Electronics in your food, thanks to edible Graphene! | T23

Without using any special vacuums or clean rooms, graphene can be patterned into an impossibly thin, edible circuit–including fuel cells to store power, radio hardware to transmit data, glowing elements to light up, and even all sorts of sensors, too. These circuits resemble a dark, inky tattoo, a bit like much burnt toast.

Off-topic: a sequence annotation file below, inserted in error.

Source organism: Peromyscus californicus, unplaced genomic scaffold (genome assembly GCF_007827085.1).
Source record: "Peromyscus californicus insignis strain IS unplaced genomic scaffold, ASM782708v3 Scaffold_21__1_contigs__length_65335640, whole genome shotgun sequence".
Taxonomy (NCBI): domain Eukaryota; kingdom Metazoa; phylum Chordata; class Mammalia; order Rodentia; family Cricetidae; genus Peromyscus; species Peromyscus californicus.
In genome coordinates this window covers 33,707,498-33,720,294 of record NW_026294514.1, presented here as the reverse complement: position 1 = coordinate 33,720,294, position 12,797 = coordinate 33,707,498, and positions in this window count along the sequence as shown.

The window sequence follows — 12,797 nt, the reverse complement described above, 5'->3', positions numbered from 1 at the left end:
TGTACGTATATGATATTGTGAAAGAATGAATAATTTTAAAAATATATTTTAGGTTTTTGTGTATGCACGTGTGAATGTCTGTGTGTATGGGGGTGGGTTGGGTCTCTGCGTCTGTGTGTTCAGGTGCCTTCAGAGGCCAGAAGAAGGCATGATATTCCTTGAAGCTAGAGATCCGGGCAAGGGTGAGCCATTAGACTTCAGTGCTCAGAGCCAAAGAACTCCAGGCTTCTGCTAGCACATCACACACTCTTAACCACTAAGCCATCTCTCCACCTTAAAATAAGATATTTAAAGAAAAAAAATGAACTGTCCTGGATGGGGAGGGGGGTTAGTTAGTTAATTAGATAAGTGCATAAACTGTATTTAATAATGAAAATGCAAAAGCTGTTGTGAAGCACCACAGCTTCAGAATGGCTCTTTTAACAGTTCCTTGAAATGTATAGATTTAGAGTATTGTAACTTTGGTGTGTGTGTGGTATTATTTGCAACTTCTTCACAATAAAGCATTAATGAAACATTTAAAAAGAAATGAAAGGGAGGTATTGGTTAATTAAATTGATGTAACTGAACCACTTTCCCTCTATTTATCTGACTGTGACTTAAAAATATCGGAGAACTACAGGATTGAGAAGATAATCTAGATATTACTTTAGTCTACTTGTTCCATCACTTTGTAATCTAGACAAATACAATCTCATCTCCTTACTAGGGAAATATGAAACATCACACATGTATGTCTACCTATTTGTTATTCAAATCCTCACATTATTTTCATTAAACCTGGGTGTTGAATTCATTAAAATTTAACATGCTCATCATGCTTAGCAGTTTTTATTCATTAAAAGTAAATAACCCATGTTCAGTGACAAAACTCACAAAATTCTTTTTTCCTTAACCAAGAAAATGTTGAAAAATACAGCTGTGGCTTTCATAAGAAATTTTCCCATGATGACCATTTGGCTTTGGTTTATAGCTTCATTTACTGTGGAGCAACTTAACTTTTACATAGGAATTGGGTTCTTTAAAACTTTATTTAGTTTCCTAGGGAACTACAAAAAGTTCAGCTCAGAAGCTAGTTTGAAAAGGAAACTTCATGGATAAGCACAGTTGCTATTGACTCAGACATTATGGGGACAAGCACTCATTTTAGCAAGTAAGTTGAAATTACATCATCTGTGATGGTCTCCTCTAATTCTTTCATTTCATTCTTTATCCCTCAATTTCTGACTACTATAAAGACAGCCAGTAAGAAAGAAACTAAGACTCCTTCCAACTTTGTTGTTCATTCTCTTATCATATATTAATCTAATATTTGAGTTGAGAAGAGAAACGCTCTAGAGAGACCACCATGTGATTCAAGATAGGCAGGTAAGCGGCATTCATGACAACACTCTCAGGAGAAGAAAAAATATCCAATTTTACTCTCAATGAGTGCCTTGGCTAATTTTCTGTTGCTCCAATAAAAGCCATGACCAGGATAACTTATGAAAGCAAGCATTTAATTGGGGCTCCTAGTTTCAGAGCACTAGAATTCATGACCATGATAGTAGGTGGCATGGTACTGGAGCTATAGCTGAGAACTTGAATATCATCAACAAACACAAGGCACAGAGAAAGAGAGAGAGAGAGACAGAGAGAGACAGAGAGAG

Researchers at the Rice University have successfully used a commercial laser to transform the surface carbon in foods–like toast, coconuts shells, potatoes, and Girl Scout cookies–into graphene. They opine that in the not so distant future, all food will have a tiny RFID tag that gives you information about where it’s been, how long it’s been stored, its country and city of origin, and the path it took to get to your table. The technique though, only seems to work on foods high in lignin, the rigid plant polymer found in woody items like cork.


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